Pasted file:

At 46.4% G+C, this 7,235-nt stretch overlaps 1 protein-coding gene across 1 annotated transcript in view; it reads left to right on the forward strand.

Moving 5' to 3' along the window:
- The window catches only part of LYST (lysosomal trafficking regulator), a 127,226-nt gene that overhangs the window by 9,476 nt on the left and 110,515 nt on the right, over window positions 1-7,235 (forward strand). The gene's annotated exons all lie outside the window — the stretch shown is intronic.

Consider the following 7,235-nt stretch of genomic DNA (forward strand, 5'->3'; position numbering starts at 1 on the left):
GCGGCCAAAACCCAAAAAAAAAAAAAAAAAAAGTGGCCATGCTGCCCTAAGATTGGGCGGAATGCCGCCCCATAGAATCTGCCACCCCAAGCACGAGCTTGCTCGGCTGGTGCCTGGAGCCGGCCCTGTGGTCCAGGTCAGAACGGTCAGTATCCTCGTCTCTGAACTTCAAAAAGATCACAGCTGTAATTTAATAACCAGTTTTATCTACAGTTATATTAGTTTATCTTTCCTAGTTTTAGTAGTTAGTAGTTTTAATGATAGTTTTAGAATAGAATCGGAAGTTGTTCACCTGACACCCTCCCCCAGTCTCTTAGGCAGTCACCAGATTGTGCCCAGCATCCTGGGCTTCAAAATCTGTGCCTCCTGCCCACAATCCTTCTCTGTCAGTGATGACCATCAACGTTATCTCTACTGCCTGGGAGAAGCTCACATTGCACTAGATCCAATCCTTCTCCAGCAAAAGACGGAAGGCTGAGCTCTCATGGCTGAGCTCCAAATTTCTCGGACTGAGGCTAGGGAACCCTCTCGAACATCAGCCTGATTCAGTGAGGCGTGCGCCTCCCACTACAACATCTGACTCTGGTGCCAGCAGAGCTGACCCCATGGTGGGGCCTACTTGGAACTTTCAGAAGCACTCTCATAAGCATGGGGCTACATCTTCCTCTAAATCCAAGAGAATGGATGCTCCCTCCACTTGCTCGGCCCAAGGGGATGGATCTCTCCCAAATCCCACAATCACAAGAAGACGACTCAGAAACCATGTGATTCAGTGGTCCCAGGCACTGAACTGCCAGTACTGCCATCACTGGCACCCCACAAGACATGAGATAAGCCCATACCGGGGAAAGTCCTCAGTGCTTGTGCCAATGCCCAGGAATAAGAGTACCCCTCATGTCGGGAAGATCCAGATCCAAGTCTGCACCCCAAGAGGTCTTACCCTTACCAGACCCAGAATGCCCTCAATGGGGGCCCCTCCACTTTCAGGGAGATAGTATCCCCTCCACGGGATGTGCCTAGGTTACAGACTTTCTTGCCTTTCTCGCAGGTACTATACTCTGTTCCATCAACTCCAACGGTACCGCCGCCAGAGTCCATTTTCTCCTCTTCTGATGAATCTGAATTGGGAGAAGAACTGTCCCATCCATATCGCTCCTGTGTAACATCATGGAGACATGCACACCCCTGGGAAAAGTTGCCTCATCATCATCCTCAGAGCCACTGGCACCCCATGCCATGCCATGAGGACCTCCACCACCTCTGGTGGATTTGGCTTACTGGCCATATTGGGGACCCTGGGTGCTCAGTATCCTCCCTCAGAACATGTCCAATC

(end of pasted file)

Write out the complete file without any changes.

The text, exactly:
At 46.4% G+C, this 7,235-nt stretch overlaps 1 protein-coding gene across 1 annotated transcript in view; it reads left to right on the forward strand.

Moving 5' to 3' along the window:
- The window catches only part of LYST (lysosomal trafficking regulator), a 127,226-nt gene that overhangs the window by 9,476 nt on the left and 110,515 nt on the right, over window positions 1-7,235 (forward strand). The gene's annotated exons all lie outside the window — the stretch shown is intronic.

Consider the following 7,235-nt stretch of genomic DNA (forward strand, 5'->3'; position numbering starts at 1 on the left):
GCGGCCAAAACCCAAAAAAAAAAAAAAAAAAAGTGGCCATGCTGCCCTAAGATTGGGCGGAATGCCGCCCCATAGAATCTGCCACCCCAAGCACGAGCTTGCTCGGCTGGTGCCTGGAGCCGGCCCTGTGGTCCAGGTCAGAACGGTCAGTATCCTCGTCTCTGAACTTCAAAAAGATCACAGCTGTAATTTAATAACCAGTTTTATCTACAGTTATATTAGTTTATCTTTCCTAGTTTTAGTAGTTAGTAGTTTTAATGATAGTTTTAGAATAGAATCGGAAGTTGTTCACCTGACACCCTCCCCCAGTCTCTTAGGCAGTCACCAGATTGTGCCCAGCATCCTGGGCTTCAAAATCTGTGCCTCCTGCCCACAATCCTTCTCTGTCAGTGATGACCATCAACGTTATCTCTACTGCCTGGGAGAAGCTCACATTGCACTAGATCCAATCCTTCTCCAGCAAAAGACGGAAGGCTGAGCTCTCATGGCTGAGCTCCAAATTTCTCGGACTGAGGCTAGGGAACCCTCTCGAACATCAGCCTGATTCAGTGAGGCGTGCGCCTCCCACTACAACATCTGACTCTGGTGCCAGCAGAGCTGACCCCATGGTGGGGCCTACTTGGAACTTTCAGAAGCACTCTCATAAGCATGGGGCTACATCTTCCTCTAAATCCAAGAGAATGGATGCTCCCTCCACTTGCTCGGCCCAAGGGGATGGATCTCTCCCAAATCCCACAATCACAAGAAGACGACTCAGAAACCATGTGATTCAGTGGTCCCAGGCACTGAACTGCCAGTACTGCCATCACTGGCACCCCACAAGACATGAGATAAGCCCATACCGGGGAAAGTCCTCAGTGCTTGTGCCAATGCCCAGGAATAAGAGTACCCCTCATGTCGGGAAGATCCAGATCCAAGTCTGCACCCCAAGAGGTCTTACCCTTACCAGACCCAGAATGCCCTCAATGGGGGCCCCTCCACTTTCAGGGAGATAGTATCCCCTCCACGGGATGTGCCTAGGTTACAGACTTTCTTGCCTTTCTCGCAGGTACTATACTCTGTTCCATCAACTCCAACGGTACCGCCGCCAGAGTCCATTTTCTCCTCTTCTGATGAATCTGAATTGGGAGAAGAACTGTCCCATCCATATCGCTCCTGTGTAACATCATGGAGACATGCACACCCCTGGGAAAAGTTGCCTCATCATCATCCTCAGAGCCACTGGCACCCCATGCCATGCCATGAGGACCTCCACCACCTCTGGTGGATTTGGCTTACTGGCCATATTGGGGACCCTGGGTGCTCAGTATCCTCCCTCAGAACATGTCCAATC